My pre-ride and post-ride inspection/maintenance routine
At the beginning of this month, I wrote an article discussing the reasons why I choose to do all of my own bike maintenance and repairs. In that same article I also talked about why regular maintenance is so important, both from a safety and performance standpoint. If you missed it, you can check out the blog here.
JSF member “iloco” commented on that article, and asked if I could talk a bit about my pre-ride and post-ride inspection and maintenance routines. I thought that was an excellent suggestion. Today I’d like to run through what I do before and after every single ride.
BEFORE EVERY RIDE
- Air front and rear tires to desired pressure
- Spin front and rear wheels, checking to make sure they are true and centered between the brake pads
- Check that front and rear QR skewers are tight and positioned correctly
- Check brakes for proper function
- Check for any excessive side-to-side play in wheels (Zipps have a bearing pre-load that sometimes requires adjustment)
- Straddle the bike, hit the front brake and check for any headset play by rocking the bike back and forth
That’s about it. All of that takes around 2 minutes, assuming nothing but the tire pressure needs adjusting. Of course these items presuppose that more comprehensive maintenance is also performed on a regular basis (for me, that’s weekly).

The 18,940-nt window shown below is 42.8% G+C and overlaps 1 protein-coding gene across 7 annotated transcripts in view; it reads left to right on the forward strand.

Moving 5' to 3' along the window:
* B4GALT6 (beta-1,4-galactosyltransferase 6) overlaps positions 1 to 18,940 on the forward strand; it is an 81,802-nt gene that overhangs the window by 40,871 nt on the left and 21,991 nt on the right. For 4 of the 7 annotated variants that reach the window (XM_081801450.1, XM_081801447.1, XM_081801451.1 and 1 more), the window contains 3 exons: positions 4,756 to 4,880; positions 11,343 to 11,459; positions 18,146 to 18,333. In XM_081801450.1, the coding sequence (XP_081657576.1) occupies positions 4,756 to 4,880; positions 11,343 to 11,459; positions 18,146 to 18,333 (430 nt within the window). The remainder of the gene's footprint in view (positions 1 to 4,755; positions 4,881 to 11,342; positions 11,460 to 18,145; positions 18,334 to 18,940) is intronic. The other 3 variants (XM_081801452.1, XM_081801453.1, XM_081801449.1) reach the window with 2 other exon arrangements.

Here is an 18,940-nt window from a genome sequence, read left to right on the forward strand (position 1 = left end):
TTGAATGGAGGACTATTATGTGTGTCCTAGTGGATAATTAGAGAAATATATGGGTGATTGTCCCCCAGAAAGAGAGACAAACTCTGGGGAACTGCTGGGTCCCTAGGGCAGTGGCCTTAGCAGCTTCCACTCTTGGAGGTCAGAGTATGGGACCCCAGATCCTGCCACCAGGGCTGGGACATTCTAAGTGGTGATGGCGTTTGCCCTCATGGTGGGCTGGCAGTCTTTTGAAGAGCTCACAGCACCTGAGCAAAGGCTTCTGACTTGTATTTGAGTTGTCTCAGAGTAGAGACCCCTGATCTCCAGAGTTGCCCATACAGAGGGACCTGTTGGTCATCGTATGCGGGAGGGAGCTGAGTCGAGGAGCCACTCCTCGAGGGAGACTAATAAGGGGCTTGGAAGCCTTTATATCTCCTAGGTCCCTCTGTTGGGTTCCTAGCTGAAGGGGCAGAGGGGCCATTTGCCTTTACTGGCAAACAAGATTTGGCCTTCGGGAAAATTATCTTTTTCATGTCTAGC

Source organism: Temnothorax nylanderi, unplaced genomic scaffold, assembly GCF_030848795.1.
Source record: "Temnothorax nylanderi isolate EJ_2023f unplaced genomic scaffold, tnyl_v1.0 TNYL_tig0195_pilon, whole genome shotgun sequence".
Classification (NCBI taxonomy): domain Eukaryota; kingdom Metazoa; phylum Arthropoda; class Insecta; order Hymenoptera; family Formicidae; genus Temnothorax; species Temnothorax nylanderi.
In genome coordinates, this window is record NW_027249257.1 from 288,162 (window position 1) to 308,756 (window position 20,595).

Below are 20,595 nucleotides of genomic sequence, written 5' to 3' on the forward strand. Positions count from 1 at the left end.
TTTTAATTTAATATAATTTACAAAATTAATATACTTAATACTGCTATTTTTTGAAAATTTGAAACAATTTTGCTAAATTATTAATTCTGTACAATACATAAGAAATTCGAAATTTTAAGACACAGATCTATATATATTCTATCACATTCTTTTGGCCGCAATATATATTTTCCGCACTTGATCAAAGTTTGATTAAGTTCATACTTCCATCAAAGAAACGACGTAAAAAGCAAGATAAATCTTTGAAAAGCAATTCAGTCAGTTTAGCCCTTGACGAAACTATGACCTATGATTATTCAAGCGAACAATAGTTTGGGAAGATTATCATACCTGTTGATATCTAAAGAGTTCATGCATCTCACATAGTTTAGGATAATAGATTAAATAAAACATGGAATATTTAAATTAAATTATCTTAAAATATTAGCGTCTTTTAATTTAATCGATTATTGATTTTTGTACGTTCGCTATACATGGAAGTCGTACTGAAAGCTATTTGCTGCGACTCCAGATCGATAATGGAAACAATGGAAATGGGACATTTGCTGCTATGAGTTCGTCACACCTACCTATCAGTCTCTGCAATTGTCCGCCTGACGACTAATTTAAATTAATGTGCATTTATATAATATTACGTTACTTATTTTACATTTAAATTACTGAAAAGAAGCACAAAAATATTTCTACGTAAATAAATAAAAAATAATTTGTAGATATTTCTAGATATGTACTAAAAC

AFTER EVERY RIDE (assuming no rain)
- Check Di2 battery level, charge if needed
- Thoroughly wipe down chain and jockey wheels (I also lube the chain every 100 miles, and after any ride with rain)
- Inspect tires for damage or debris
- Wipe down frame with microfiber cloth and a quick detail spray
- Check rear flasher battery level, replace/recharge if needed
If I get caught in the rain or am riding on wet roads, I’ll do a more involved post-ride maintenance (often tearing the whole bike down). Bikes, like horses, can be ridden hard, but should never put away wet. 🙂
It only takes a few minutes to do these things, and it keeps my bike running its best.
One other quick tip. Even though I inspect my tires for damage after every ride, sometimes a slow leak can go undetected (those little steel wires shed from automobile tires are all over the place, and infamous for causing punctures and slow leaks). When I get up in the morning I always check my tires somewhere between my 1st and 2nd cup of coffee. There’s nothing worse than getting ready to roll out for ride and discovering that you have a flat tire. This is especially true if you’re meeting a group. Don’t be that guy (or gal) who makes the entire group wait because you didn’t take 5 seconds to check your tires!